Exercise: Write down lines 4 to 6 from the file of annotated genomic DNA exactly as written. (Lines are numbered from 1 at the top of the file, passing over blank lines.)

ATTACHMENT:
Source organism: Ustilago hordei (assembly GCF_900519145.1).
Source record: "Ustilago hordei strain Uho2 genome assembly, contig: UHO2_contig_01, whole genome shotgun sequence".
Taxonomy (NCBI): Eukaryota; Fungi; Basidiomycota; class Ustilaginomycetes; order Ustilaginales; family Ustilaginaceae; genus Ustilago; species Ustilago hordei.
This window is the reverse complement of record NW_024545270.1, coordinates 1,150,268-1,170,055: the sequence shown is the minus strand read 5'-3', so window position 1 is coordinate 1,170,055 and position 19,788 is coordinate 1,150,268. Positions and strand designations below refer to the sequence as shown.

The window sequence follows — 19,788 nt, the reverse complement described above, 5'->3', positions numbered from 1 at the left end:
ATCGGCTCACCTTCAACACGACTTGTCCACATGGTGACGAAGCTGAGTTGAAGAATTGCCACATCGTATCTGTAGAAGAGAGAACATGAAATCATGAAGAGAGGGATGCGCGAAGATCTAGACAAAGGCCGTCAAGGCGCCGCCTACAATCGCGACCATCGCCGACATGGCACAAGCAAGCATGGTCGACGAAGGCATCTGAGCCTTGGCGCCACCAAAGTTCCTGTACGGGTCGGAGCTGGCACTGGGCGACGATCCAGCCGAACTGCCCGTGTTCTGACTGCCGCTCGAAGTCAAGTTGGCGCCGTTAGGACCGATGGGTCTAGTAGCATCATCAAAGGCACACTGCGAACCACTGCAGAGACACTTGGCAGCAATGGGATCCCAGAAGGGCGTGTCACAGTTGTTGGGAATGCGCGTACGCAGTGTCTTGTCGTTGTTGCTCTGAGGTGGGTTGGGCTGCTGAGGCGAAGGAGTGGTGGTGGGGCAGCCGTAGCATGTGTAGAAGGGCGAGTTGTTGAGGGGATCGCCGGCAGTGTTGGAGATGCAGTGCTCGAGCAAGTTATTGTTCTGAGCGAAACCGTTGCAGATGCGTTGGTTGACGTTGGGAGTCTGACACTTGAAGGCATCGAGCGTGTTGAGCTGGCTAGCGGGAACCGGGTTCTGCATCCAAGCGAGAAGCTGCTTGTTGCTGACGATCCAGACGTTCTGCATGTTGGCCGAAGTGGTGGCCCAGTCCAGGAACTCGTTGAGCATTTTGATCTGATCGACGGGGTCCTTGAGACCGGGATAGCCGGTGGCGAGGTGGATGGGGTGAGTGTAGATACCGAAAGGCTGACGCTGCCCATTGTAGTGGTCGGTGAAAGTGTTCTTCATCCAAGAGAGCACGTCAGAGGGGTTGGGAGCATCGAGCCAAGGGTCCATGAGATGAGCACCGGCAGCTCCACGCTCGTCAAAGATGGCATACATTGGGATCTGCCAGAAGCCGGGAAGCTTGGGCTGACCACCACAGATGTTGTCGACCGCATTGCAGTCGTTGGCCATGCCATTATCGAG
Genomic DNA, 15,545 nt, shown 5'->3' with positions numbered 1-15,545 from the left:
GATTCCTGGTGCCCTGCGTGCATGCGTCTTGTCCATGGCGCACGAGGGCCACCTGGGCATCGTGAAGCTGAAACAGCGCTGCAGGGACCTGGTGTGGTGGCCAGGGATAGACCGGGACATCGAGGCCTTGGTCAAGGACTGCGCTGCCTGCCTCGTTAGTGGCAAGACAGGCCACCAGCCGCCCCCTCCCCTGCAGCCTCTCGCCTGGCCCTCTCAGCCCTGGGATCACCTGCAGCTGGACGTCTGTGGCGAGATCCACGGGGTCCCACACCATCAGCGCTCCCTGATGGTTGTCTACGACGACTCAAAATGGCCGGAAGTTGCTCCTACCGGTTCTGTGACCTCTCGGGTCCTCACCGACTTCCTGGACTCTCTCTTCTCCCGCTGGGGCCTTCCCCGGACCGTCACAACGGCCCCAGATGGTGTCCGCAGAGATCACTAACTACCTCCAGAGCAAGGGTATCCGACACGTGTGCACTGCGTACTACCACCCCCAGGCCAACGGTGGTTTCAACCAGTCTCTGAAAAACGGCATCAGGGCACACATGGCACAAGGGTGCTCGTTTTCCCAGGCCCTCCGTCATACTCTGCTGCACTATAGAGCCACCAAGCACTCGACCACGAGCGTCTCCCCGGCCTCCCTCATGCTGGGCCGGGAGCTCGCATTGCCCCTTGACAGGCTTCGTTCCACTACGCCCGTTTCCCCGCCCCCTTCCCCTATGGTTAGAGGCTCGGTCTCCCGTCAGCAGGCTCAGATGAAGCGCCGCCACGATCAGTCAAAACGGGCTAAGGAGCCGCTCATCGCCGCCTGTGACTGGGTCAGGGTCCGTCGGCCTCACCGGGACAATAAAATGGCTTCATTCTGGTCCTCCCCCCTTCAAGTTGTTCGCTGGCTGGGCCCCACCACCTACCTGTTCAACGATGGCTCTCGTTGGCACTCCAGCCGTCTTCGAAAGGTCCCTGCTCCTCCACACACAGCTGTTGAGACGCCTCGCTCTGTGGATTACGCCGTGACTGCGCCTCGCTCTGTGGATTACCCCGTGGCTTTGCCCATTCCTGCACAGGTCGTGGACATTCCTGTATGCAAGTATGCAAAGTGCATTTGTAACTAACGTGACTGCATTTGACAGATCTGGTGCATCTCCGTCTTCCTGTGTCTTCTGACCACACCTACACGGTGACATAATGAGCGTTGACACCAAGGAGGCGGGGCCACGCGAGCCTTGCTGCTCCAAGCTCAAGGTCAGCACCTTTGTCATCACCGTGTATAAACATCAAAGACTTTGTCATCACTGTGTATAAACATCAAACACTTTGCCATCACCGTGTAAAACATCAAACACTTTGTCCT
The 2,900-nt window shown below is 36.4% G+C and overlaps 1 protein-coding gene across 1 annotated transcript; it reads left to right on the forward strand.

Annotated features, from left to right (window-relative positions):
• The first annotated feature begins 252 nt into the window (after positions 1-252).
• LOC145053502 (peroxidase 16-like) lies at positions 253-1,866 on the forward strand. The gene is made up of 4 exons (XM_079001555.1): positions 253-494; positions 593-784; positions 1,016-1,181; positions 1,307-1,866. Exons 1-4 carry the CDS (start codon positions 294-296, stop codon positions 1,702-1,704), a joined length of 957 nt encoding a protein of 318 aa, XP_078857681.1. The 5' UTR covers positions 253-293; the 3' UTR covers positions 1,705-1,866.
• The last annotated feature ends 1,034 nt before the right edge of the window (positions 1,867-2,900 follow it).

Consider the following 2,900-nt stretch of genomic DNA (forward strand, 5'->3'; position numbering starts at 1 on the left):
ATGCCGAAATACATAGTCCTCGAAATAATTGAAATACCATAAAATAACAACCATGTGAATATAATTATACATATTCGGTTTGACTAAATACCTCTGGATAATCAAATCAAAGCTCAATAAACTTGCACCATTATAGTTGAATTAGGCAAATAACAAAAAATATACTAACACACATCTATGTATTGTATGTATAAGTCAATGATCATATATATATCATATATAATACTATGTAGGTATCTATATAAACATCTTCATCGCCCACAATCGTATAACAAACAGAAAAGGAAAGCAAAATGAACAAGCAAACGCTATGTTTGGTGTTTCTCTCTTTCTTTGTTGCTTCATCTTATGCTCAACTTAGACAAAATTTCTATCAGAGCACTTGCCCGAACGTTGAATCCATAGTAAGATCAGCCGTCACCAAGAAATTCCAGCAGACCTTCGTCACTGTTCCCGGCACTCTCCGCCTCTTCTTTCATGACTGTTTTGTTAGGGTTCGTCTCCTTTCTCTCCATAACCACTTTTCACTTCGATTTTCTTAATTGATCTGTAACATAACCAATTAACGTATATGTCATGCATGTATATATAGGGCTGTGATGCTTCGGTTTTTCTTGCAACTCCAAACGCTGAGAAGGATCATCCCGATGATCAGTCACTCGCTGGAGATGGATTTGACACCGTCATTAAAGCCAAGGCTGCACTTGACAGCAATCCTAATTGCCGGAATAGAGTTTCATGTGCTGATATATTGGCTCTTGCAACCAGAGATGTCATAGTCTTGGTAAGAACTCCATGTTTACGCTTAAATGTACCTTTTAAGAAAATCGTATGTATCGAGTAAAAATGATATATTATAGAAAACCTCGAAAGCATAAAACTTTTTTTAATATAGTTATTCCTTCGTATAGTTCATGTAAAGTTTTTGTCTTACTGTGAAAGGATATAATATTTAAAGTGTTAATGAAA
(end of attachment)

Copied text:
This window is the reverse complement of record NW_024545270.1, coordinates 1,150,268-1,170,055: the sequence shown is the minus strand read 5'-3', so window position 1 is coordinate 1,170,055 and position 19,788 is coordinate 1,150,268. Positions and strand designations below refer to the sequence as shown.

The window sequence follows — 19,788 nt, the reverse complement described above, 5'->3', positions numbered from 1 at the left end:
ATCGGCTCACCTTCAACACGACTTGTCCACATGGTGACGAAGCTGAGTTGAAGAATTGCCACATCGTATCTGTAGAAGAGAGAACATGAAATCATGAAGAGAGGGATGCGCGAAGATCTAGACAAAGGCCGTCAAGGCGCCGCCTACAATCGCGACCATCGCCGACATGGCACAAGCAAGCATGGTCGACGAAGGCATCTGAGCCTTGGCGCCACCAAAGTTCCTGTACGGGTCGGAGCTGGCACTGGGCGACGATCCAGCCGAACTGCCCGTGTTCTGACTGCCGCTCGAAGTCAAGTTGGCGCCGTTAGGACCGATGGGTCTAGTAGCATCATCAAAGGCACACTGCGAACCACTGCAGAGACACTTGGCAGCAATGGGATCCCAGAAGGGCGTGTCACAGTTGTTGGGAATGCGCGTACGCAGTGTCTTGTCGTTGTTGCTCTGAGGTGGGTTGGGCTGCTGAGGCGAAGGAGTGGTGGTGGGGCAGCCGTAGCATGTGTAGAAGGGCGAGTTGTTGAGGGGATCGCCGGCAGTGTTGGAGATGCAGTGCTCGAGCAAGTTATTGTTCTGAGCGAAACCGTTGCAGATGCGTTGGTTGACGTTGGGAGTCTGACACTTGAAGGCATCGAGCGTGTTGAGCTGGCTAGCGGGAACCGGGTTCTGCATCCAAGCGAGAAGCTGCTTGTTGCTGACGATCCAGACGTTCTGCATGTTGGCCGAAGTGGTGGCCCAGTCCAGGAACTCGTTGAGCATTTTGATCTGATCGACGGGGTCCTTGAGACCGGGATAGCCGGTGGCGAGGTGGATGGGGTGAGTGTAGATACCGAAAGGCTGACGCTGCCCATTGTAGTGGTCGGTGAAAGTGTTCTTCATCCAAGAGAGCACGTCAGAGGGGTTGGGAGCATCGAGCCAAGGGTCCATGAGATGAGCACCGGCAGCTCCACGCTCGTCAAAGATGGCATACATTGGGATCTGCCAGAAGCCGGGAAGCTTGGGCTGACCACCACAGATGTTGTCGACCGCATTGCAGTCGTTGGCCATGCCATTATCGAG